Manual detorsion is a known noninvasive and effective maneuver since it was first described by Nash in 1893 who reported its advantage in testicular preservation [9,10,21-25]. Manual detorsion is always recommended in patients diagnosed with testicular torsion clinically and/or with CDU so as to restore testicular blood flow as soon as possible and to refrain from orchiectomy [12]. With the patient overload of the emergency system and the delay in consultation, surprisingly we observed that manual detorsion was not applied in the emergency departments. Testicular torsion should be suspected in patients presenting with an acute scrotum until proven otherwise. The potential risk of other possible causes causing testicular torsion in a patient presenting with an acute scrotum is theoretically possible but very unlikely, and has been never previously reported [26]. In addition, any attempt to rotate a testicle without testicular torsion, even if suspected, or manual detorsion in the wrong direction causes or increases pain [10,27]. It has been stated that manual detorsion to be applied in the emergency department will reduce testicular loss [9]. Manivel et al. [28] stated that it is important to teach and apply manual detorsion to general practitioners who intervene in the acute scrotum. We think that manual detorsion will be beneficial for the preservation of testicles during the referral of patients who cannot undergo urology consultation and/or CDU in the emergency department.

This study has some limitations such as the pediatric age group was not included in the study, the patients were intervened within at most 1 hour after onset of their symptoms, and duration of testicular torsion could not be exactly determined due to the missing retrospective data. In addition, the lack of longterm follow-up results, and inability to differentiate between intravaginal / extravaginal testicular torsion can be stated as a limitation of the study.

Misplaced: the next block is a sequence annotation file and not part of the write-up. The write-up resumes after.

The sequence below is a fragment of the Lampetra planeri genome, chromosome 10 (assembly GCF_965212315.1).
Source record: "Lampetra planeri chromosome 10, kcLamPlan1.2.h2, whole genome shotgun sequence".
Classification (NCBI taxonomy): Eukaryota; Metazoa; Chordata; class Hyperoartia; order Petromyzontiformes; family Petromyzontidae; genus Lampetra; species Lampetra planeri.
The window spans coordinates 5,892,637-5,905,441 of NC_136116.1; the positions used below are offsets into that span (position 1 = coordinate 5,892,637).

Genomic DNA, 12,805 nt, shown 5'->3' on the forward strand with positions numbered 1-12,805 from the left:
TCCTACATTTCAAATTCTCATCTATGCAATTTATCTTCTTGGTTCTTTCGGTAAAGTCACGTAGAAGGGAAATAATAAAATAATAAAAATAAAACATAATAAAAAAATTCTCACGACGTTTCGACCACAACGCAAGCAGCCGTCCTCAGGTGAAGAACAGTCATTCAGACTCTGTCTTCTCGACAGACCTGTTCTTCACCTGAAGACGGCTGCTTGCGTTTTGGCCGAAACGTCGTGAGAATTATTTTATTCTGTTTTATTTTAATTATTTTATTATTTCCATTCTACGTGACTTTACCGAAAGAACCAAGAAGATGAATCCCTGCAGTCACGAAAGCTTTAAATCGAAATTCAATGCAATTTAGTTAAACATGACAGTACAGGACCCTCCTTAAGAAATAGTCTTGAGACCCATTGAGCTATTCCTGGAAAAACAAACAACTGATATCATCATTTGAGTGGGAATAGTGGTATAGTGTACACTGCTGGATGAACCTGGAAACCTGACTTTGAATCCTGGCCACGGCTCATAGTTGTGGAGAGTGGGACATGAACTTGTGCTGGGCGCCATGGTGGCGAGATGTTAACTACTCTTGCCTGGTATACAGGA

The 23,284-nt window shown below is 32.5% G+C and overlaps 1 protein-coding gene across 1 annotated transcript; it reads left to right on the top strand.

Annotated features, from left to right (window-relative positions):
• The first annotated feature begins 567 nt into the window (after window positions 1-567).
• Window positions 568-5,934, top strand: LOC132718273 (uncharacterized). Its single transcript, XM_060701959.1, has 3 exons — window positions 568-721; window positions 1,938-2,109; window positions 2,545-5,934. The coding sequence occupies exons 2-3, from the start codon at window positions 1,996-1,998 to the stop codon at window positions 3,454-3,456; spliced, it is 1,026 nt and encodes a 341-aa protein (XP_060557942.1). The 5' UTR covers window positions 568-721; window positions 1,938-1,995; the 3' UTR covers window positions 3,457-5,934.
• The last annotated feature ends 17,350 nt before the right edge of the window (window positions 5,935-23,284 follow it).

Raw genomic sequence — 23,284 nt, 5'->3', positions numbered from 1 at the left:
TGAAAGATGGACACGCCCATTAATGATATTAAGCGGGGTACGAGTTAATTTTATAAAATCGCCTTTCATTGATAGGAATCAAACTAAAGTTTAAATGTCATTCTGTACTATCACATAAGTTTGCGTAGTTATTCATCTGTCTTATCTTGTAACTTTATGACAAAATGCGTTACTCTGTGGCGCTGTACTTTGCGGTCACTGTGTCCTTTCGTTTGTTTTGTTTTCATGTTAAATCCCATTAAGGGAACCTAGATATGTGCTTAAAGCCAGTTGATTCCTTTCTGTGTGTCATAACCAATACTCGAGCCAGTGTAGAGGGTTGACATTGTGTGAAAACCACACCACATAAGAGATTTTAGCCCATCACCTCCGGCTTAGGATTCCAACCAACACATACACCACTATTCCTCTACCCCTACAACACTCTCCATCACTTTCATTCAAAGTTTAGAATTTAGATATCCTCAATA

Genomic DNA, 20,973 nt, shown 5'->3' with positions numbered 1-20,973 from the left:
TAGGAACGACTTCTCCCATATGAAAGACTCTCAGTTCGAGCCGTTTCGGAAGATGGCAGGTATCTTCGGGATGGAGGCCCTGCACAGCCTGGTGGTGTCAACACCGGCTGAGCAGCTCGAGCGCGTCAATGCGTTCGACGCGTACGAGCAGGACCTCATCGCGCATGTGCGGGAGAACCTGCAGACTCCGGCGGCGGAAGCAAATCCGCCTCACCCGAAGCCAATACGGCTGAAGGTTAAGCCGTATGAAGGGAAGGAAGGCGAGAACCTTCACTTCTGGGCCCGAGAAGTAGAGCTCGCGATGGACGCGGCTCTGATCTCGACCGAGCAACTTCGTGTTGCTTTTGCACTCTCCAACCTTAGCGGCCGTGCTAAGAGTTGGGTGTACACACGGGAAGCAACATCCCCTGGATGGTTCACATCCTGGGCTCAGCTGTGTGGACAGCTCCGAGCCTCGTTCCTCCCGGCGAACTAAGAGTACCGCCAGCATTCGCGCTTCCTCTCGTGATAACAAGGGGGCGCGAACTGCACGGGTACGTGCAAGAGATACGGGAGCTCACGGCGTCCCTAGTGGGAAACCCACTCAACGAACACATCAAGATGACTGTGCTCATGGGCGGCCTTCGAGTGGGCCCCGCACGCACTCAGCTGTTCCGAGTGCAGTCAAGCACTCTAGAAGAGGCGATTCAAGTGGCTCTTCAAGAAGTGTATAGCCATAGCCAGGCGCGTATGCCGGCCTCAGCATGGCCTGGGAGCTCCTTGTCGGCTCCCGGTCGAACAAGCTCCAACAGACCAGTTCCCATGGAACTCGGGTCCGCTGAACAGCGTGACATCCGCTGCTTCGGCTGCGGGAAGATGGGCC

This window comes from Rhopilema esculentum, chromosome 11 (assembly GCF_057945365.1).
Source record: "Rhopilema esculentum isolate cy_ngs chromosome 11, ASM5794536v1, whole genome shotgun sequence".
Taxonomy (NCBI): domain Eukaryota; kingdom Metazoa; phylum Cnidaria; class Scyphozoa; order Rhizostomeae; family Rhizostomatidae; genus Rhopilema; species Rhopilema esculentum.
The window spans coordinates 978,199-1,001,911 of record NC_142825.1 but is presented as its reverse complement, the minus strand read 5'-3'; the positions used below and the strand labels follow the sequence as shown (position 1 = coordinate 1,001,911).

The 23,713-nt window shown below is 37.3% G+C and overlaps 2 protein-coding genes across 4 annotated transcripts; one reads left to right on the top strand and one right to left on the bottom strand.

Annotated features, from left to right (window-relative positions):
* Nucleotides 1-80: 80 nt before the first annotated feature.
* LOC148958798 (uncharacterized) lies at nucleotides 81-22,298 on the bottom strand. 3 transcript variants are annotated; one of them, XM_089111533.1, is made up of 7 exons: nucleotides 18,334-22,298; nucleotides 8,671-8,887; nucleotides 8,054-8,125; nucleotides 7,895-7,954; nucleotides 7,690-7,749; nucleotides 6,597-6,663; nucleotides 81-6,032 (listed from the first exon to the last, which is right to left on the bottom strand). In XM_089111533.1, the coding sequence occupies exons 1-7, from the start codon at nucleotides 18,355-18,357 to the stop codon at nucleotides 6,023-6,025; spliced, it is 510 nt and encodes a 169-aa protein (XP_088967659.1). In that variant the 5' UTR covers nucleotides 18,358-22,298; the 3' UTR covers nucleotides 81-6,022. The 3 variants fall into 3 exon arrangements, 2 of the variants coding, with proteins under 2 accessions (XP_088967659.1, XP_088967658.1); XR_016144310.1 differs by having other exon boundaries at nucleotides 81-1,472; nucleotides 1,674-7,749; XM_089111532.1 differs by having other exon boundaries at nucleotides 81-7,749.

Manual detorsion is a noninvasive method that can be safely applied to all patients diagnosed with testicular torsion. We think that manual detorsion will reduce the longevity of testicular ischemia and contribute to testicular salvage, both in the waiting period for consultation in the emergency department and in patients who will be referred to an advanced medical center.

Ethics Committee Approval: The study protocol was reviewed and approved by the Institutional Review Board of Pamukkale University School of Medicine Ethics Committee (ethics committee approval date and number: 04.04.2023/353797).

Informed Consent: An informed consent was obtained from all the patients.

Publication: The results of the study were not published in full or in part in form of abstracts.

Peer-review: Externally peer-reviewed.

Authorship Contributions: Any contribution was not made by any individual not listed as an author. Concept – H.Y.B., K.K.; Design – H.Y.B., K.K.; Supervision – H.Y.B., K.K.; Resources – H.Y.B., K.K.; Materials – H.Y.B., K.K.; Data Collection and/or Processing – H.Y.B., K.K.; Analysis and/ or Interpretation – H.Y.B., K.K.; Literature Search – H.Y.B., K.K.; Writing Manuscript – H.Y.B., K.K.; Critical Review – H.Y.B., K.K.

Conflict of Interest: The authors declare that they have no conflicts of interest.

Financial Disclosure: The authors state that they have not received any funding.


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Keywords : testicular torsion, manual detorsion, emergency, orchiectomy